'Super Senso' Is The Game 'Advanced Wars' Fans Have Been Waiting For

super senso

The video game industry doesn't like to take risks. Strange ideas that have never been attempted are usually ignored Why take a chance on something that can lose money when you can just recreate another game’s success with brighter colors or more paywalls? The mobile game landscape is filled with what developers claim is “the next Hearthstone ” when in reality, it’s just a reskin or a shameless rip off.

TURBO, an indie game studio located in downtown Manhattan, is trying something risque:  make a game that’s entirely new. Super Senso is a turn-based action game revolving around controlling a robot and a team of units in defeating your opponent’s base, which isn’t as mundane as it sounds. I visited TURBO’s headquarters last week and sat down with CEO Yohei Ishii and Design Director Richard Liu to take a look at something different.

Super Senso And Pixelated Robot Combat

The first thing you’ll notice when taking a look at Super Senso is how stylized it is. Every mecha, unit, tree and tile is pointy and polygonal, reminding me of how Finn and Jake looked in the “Guardians Of Sunshine” episode of Adventure Time . Liu said that they were trying to go for an aesthetic that made the game’s pieces look like they could be recreated with folded paper, like papercraft.

The goal of Super Senso is to destroy your enemy’s Senso-Gate, using a constructed team of one mecha, called a Senso, and six units. At launch, there will be six to seven maps and 40 to 50 units to build a battalion with, ranging from serious snipers to zombies or dinosaurs. According to Ishii, the game originally had cats with jetpacks and hang-gliders based off the pets of TURBO employees. The felines might be gone, but the wacky aesthetic is still there.  

cats with jetpacks
There aren't any of these cats in the beta build I played, but that doesn't mean they are gone forever. Photo: TURBO

Each of the Sensos has a unique power that can be used on the battlefield. Rhino can knock units back a few tiles, Reaper is a bug that can leap on far away enemies and Chuck, who is by far my favorite, can launch allies units into enemy territory. The Senso you pick doesn't limit which units you can use, but a short range tank with little mobility fits better with Chuck than a long-ranged sniper.  

Combat takes place on a grid map, with fewer tiles than a chessboard. Each player takes turns moving units and placing new ones on the board. You get a finite number of “energy” per turn to spend on new units, so resource management is a key factor in pulling off a win. You can attack your opponent’s Senso-Gate with these units, or with a giant laser that stacks up combo points when you destroy enemy units. This adds a level of strategy to the game’s win condition that keeps the game from getting boring really quickly.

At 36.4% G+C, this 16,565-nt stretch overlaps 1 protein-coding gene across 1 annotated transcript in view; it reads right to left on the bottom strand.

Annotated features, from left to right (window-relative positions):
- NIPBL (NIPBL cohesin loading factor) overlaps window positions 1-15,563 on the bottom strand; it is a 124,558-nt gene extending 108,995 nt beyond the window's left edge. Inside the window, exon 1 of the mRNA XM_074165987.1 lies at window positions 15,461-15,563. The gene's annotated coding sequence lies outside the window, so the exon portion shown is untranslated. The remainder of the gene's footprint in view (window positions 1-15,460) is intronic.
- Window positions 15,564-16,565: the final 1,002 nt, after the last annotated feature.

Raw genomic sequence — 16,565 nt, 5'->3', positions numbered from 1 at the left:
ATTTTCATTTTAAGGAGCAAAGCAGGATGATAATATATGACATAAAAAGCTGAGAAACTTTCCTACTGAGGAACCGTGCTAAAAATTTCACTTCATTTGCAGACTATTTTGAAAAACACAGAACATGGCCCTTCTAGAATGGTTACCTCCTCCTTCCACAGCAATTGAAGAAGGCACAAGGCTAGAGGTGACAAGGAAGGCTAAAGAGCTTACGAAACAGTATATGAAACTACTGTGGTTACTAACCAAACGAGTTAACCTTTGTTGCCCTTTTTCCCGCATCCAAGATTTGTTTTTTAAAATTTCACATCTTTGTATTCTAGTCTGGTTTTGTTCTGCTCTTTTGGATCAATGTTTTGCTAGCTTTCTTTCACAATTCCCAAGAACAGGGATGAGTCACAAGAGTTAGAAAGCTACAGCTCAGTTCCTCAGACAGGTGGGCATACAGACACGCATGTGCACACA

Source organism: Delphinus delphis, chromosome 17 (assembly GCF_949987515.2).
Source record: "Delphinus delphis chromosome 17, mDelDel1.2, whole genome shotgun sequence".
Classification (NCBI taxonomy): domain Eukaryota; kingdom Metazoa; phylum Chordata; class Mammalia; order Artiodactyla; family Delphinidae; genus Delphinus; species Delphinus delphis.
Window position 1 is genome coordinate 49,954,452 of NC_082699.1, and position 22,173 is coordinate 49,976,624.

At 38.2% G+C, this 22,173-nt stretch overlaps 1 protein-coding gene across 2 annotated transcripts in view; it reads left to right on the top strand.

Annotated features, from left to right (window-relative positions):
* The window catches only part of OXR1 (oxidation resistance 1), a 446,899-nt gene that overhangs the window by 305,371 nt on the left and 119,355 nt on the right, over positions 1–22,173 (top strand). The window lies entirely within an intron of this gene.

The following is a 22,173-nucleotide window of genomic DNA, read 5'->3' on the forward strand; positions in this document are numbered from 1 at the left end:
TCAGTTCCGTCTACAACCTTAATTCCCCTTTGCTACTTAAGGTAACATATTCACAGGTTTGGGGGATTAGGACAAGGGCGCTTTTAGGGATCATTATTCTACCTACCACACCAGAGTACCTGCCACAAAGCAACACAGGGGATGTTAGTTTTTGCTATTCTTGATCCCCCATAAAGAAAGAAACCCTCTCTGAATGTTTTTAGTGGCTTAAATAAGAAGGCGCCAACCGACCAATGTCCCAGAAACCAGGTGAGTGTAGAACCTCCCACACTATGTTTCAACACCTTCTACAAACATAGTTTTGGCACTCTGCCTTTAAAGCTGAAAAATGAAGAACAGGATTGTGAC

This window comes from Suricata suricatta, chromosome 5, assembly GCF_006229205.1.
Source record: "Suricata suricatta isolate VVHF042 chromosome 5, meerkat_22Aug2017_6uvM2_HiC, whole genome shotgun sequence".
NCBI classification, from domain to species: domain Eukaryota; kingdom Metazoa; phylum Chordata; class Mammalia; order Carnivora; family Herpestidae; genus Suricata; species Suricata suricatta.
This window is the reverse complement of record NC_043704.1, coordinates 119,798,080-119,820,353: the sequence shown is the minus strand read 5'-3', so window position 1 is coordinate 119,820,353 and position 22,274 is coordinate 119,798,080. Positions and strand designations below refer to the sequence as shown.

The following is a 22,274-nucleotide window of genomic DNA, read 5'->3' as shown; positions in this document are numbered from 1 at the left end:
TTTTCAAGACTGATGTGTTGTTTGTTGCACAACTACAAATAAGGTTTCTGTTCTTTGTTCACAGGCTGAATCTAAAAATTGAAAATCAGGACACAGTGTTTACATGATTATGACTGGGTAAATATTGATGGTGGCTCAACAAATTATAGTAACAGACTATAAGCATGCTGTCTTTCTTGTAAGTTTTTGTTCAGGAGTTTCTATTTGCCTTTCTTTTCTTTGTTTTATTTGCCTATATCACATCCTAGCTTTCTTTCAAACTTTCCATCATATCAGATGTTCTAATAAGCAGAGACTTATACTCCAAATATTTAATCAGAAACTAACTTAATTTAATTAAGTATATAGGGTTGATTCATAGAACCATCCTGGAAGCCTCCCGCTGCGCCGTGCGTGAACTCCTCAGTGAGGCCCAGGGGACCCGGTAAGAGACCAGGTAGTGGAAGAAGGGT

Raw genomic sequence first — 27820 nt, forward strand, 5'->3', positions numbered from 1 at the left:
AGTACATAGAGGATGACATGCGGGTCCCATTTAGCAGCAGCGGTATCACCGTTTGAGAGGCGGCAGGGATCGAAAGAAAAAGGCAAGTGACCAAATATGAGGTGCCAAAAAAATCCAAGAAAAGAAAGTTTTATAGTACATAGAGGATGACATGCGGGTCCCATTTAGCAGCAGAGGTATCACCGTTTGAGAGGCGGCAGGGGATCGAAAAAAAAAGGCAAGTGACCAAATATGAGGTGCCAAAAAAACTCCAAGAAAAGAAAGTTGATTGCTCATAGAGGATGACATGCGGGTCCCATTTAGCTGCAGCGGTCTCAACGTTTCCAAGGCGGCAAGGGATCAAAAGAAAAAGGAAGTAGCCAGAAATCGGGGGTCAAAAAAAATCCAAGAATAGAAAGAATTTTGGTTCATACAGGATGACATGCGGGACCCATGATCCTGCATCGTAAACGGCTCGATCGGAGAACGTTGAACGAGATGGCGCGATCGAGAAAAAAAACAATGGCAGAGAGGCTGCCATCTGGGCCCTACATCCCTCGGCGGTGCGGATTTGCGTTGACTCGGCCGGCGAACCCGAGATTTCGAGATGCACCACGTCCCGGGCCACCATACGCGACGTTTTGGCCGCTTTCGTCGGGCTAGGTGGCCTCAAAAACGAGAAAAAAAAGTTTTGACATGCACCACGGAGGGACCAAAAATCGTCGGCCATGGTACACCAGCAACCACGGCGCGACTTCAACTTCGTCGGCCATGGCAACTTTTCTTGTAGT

The actual gameplay of Super Senso is reminiscent of a classic Nintendo game called Advanced Wars. Players would take control of small units and move them around a large board, trying to defeat as many enemy units as possible. TURBO decided that they wanted to squish down the experience without losing any of the strategic depth.

Games of Super Senzo tend to last five to seven minutes, crunching down the 40to-50 minute games of Advanced Wars. This was done by downscaling the size of the board, limiting the space in which your units can move. You are forced into combat, making the games feel extremely fast and violent.

What I think is going to make Super Senso stand out is TURBO’s attention to balance.. The team working on the game isn’t just throwing random numbers together to make units, they are constantly play-testing and reworking Sensos, units, maps and behind-the-scenes numbers.. The game’s numbers are all located server side, so if a game-breaking problem ever shows up, it can be fixed in a moment’s notice.

Unlike a lot of popular PVP games, Super Senso has no RNG in it’s actual gameplay. There are no critical strikes, unlucky card draws or elements out of the player’s control. You win or lose depending solely on your skill. Getting outplayed by a newbie is still possible, but you lost because you got outflanked or out strategized, not because a sniper dealt double damage because of a lucky dice roll.

Super Senso uses an ELO system to match players of equal skill against each other. New units can only be unlocked by playing the game, so matchmaking will make or break the player base. If a noob with barely enough units to make a team ends up fighting a max level player with every unit, it’s sure to be a stomp.

Super Senso: Final Verdict

Even though I only got a look at the beta build, I could tell that Super Senso is something special. When I asked to actually try the game, Ishii and Liu were nervous. “The game is still pretty buggy and crashes a lot so you should temper your excitement” they told me. Even with that caveat, I still jumped in head first and had a blast. After a few turns, I managed to get the hang of the game and almost managed to beat Ishii, though he will tell you otherwise.

Super Senso is launching Q1 of 2017 on all mobile platforms and I’m really excited. If this game can live up to the hype, it could become my mobile addiction. I’m not sure that it’s “the next Hearthstone ” but it’s definitely a game worthy of taking the throne.

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